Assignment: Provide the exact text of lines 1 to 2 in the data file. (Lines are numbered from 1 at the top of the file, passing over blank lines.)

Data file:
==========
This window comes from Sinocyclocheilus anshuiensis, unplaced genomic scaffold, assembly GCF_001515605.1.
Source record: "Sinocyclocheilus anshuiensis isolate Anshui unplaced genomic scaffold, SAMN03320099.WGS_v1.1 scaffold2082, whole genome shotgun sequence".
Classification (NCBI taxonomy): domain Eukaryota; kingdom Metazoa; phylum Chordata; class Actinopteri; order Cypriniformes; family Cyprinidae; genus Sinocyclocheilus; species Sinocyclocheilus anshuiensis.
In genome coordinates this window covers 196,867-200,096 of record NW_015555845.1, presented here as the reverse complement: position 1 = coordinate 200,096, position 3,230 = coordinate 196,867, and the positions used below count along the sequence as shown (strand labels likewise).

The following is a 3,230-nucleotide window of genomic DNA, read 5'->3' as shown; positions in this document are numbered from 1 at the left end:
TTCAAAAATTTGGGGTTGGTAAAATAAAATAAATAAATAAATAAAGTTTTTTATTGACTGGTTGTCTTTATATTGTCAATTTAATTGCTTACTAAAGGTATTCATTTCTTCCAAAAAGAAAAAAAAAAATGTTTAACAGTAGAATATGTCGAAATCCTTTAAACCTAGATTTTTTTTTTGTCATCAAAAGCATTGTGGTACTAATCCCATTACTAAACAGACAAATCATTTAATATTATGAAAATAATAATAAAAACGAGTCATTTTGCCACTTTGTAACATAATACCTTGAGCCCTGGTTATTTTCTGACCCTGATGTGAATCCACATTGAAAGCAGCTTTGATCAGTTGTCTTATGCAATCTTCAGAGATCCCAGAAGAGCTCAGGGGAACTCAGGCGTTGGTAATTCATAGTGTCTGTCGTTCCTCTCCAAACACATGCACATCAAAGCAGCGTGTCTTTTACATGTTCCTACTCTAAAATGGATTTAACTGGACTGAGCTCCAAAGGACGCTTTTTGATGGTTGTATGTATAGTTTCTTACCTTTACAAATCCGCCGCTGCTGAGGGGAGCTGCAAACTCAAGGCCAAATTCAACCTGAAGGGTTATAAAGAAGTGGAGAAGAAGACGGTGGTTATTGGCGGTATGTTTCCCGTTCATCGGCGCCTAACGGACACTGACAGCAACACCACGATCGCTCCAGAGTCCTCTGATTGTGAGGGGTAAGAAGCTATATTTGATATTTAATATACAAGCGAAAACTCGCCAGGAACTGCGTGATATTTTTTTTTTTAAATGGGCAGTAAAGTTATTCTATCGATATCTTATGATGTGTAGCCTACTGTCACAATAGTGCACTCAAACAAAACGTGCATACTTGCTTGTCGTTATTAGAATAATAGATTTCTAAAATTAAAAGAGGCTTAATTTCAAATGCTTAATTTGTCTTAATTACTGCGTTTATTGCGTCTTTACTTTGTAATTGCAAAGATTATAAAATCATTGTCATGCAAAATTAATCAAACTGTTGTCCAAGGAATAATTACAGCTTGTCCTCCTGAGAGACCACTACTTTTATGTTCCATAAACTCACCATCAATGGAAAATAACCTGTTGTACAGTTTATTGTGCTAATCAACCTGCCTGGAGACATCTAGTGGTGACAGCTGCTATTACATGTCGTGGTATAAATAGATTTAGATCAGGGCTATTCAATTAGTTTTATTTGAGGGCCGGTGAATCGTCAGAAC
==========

This window comes from Sinocyclocheilus anshuiensis, unplaced genomic scaffold, assembly GCF_001515605.1.
Source record: "Sinocyclocheilus anshuiensis isolate Anshui unplaced genomic scaffold, SAMN03320099.WGS_v1.1 scaffold2082, whole genome shotgun sequence".